145 acres of hallowed ground at Second Manassas and Kelly’s Ford are forever protected thanks to generous patriots and history lovers like you.
At Second Manassas, you preserved two significant tracts. Union troops charged over one in their attacks on the Unfinished Railroad, and Longstreet’s men advanced over the other in their massive assault on the battle’s last day. In Culpeper County, we added to the 1,234 acres that were already preserved at Kelly’s Ford.
After wresting the initiative from a complacent General George McClellan in the summer of 1862, Confederate General Robert E. Lee began to think of moving his army into Northern territory. But first he had to suppress another Union army under General John Pope. On August 28–30, 1862, Lee and Pope clashed near Manassas, Virginia. After pummeling Confederates under Stonewall Jackson along an unfinished railroad, Pope was surprised by a massive assault led by James Longstreet that unhinged combined elements of the Union Army of Virginia and Army of the Potomac, and handed the Federals another defeat on the banks of Bull Run.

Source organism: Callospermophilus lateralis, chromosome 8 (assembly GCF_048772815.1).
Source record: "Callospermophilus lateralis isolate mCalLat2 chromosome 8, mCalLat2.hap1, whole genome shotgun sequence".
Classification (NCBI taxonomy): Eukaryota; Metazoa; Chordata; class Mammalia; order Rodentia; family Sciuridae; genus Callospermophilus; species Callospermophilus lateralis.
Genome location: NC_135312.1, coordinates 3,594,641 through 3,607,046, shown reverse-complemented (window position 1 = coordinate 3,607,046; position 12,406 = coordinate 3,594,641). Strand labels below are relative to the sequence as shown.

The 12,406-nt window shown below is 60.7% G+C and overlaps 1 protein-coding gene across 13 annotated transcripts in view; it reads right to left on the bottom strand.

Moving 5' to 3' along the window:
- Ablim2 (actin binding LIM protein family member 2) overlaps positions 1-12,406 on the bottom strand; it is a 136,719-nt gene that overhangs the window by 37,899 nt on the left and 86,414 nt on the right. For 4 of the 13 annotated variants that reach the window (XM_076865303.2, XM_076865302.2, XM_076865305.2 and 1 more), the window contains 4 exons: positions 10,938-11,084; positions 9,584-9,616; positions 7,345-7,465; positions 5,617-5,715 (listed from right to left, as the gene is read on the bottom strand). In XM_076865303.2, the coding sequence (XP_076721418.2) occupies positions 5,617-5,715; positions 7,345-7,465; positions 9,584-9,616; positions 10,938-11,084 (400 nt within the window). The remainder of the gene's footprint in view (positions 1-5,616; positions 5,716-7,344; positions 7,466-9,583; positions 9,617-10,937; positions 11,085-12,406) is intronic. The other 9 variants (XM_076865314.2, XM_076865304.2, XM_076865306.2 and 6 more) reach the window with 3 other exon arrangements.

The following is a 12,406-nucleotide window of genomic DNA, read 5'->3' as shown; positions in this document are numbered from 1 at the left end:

Seven months later, newly organized Union cavalry planned to “rout or destroy” Confederate cavalry along the Rappahannock River—a precursor to the Union offensive that culminated in the Battle of Chancellorsville. On March 17, 1863, Union cavalry under General William W. Averell splashed across the Rappahannock at Kelly’s Ford and attacked Confederate horsemen under General Fitzhugh Lee in the war’s first major all-cavalry battle. Lee’s men counterattacked, but were repulsed, losing the popular horse artillerist Major John Pelham in the process. Averell eventually called off his raid, failing in his objective, but nonetheless proving that Yankee horsemen were nearing parity with their Confederate counterparts.
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